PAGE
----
Migration flows are profoundly changing the composition of classrooms. Results from the OECD Programme for International Student Assessment (PISA) reveal that in 2015, almost one in four 15-year-old students in OECD countries reported that they were either foreign-born or had at least one foreign-born parent. Between 2003 and 2015, the share of students who had either migrated or who had a parent who had migrated across international borders grew by six percentage points, on average across OECD countries.
The Resilience of Students with an Immigrant Background: Factors that Shape Well-being reveals some of the difficulties students with an immigrant background encounter and where they receive the support they need. The report provides an in-depth analysis of the risk and protective factors that can undermine or promote the resilience of immigrant students. It explores the role that education systems, schools and teachers can play in helping these students integrate into their communities, overcome adversity, and build their academic, social, emotional and motivational resilience.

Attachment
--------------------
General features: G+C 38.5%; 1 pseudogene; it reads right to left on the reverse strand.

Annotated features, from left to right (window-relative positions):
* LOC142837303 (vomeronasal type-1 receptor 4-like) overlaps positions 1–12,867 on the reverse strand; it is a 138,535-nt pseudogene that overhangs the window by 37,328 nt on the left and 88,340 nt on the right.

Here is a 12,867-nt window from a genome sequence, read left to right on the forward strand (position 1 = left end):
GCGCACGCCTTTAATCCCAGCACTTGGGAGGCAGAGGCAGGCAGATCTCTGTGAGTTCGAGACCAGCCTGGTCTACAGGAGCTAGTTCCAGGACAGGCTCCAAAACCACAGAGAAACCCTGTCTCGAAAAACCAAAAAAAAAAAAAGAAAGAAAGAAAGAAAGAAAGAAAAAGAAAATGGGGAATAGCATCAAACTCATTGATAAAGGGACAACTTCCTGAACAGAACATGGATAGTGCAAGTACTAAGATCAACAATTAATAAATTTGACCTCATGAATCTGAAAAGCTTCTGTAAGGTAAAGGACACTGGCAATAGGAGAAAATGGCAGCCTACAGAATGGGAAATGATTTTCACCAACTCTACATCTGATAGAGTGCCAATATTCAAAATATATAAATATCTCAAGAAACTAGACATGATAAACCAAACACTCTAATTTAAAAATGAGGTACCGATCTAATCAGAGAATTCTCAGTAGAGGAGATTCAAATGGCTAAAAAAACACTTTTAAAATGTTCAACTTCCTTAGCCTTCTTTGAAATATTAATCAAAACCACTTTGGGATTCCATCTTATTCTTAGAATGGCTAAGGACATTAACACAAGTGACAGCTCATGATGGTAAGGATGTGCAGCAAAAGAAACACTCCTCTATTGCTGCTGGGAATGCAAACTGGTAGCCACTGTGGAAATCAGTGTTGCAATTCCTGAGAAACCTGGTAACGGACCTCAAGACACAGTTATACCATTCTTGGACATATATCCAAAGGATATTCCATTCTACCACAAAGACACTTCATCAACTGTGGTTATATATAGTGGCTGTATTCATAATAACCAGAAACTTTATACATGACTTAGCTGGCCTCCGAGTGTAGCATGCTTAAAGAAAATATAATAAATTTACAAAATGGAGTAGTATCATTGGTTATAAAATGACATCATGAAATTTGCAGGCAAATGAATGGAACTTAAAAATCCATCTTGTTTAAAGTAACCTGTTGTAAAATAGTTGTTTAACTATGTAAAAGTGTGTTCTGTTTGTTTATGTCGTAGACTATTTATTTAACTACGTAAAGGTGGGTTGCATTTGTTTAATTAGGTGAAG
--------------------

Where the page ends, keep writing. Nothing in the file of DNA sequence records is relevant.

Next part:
|Overview – The resilience of students with an immigrant background: Factors that shape well-being|
|The resilience of students with an immigrant background|
|Adversity and adjustment: The resilience of students with an immigrant background|
|Individual characteristics and the resilience of students with an immigrant background|
|Language barriers and the resilience of students with an immigrant background|
|Resilience and the socio-economic status of students with an immigrant background|
|How schools and education policy support or undermine student resilience|
|What students with an immigrant background expect in their future|
|Policies and practices to support the resilience of students with an immigrant background|
|List of tables available on line|
The resilience of students with an immigrant background - factors that shape well being
from EduSkills OECD
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